Cigna, Hopson’s future employer, is a Connecticut-based company that manages health insurance for about 19,500 district employees and retirees under a $24 million contract. The company is the third-largest health plan provider in Memphis with about 200 local employees, according to the Memphis Business Journal. In his new role, Hopson will help Cigna expand its services to school districts for health benefits and wellness programs.

“Having an individual with Hopson’s expertise in school administration and school district leadership in this role will be a great asset to Cigna’s consultative work serving K-12 schools,” a Cigna spokesperson said in a statement.

An attorney who had worked for school districts in Atlanta and Memphis, Hopson was named the first superintendent of Shelby County Schools in 2013 following the historic merger of city and county schools.

His hiring came on the cusp of massive change in Memphis’ educational landscape. The district’s student enrollment steadily declined after six suburban towns split off from Shelby County Schools in 2014 to create their own districts, and the state-run Achievement School District continued to siphon off students by taking over chronically low-performing schools in the city. Hopson and the school board eventually closed nearly two dozen schools to shore up resulting budget deficits.

Since then, under Hopson’s leadership, the district has gone from a $50 million deficit to investing more than $60 million in personnel, teacher and staff pay raises, and school improvement initiatives by lobbying for more county funding, dipping into the district’s reserves, closing underutilized schools, cutting transportation costs, and eliminating open job positions. The district has also sued the state in pursuit of more funding, and that lawsuit is ongoing.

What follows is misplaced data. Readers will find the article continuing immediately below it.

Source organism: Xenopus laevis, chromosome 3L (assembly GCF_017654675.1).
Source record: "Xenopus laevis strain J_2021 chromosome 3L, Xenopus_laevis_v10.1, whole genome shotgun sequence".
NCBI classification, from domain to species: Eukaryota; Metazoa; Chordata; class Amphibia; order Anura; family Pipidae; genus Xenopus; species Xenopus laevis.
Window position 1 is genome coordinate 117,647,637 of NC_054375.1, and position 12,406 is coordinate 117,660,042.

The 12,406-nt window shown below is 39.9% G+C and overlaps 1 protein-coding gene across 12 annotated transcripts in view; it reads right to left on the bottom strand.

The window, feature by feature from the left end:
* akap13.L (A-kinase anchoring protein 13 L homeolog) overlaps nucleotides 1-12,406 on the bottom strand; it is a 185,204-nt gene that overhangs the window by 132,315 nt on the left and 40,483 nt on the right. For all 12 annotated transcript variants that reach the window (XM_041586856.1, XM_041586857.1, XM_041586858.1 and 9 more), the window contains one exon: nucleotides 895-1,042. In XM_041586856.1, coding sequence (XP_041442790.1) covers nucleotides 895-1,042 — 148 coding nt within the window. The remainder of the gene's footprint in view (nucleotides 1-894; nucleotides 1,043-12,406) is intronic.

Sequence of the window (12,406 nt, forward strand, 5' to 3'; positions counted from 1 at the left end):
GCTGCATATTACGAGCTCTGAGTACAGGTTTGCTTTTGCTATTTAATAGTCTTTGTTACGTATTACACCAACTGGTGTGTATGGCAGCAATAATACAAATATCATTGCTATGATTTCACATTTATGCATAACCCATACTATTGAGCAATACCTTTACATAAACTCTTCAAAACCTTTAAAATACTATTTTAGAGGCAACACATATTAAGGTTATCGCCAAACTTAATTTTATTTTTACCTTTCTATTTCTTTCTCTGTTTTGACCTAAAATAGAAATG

“We have accomplished a great deal together, such as eliminating a $100 million deficit, investing more and students, and developing the Summer Learning Academy to prevent summer learning loss. That, in part, is what makes this decision so difficult,” Hopson said. “I would love to see this work to the finish line, but I feel confident that we have laid a strong foundation for the next leader.”

Now, fewer schools are on the state’s list of lowest-performing schools and the district’s Innovation Zone has boosted test scores at a faster rate than the state-run district. Schools across the state are looking to strategies in Memphis to improve schools — a far cry from when Hopson took over. And recently, Hopson was among nine finalists for a national award recognizing urban school district leaders.

“For the past six years, we have worked together to guide this great school district through monumental changes,” Hopson said. “Through it all, our educators and supporters have remained committed to aggressively increasing student achievement.”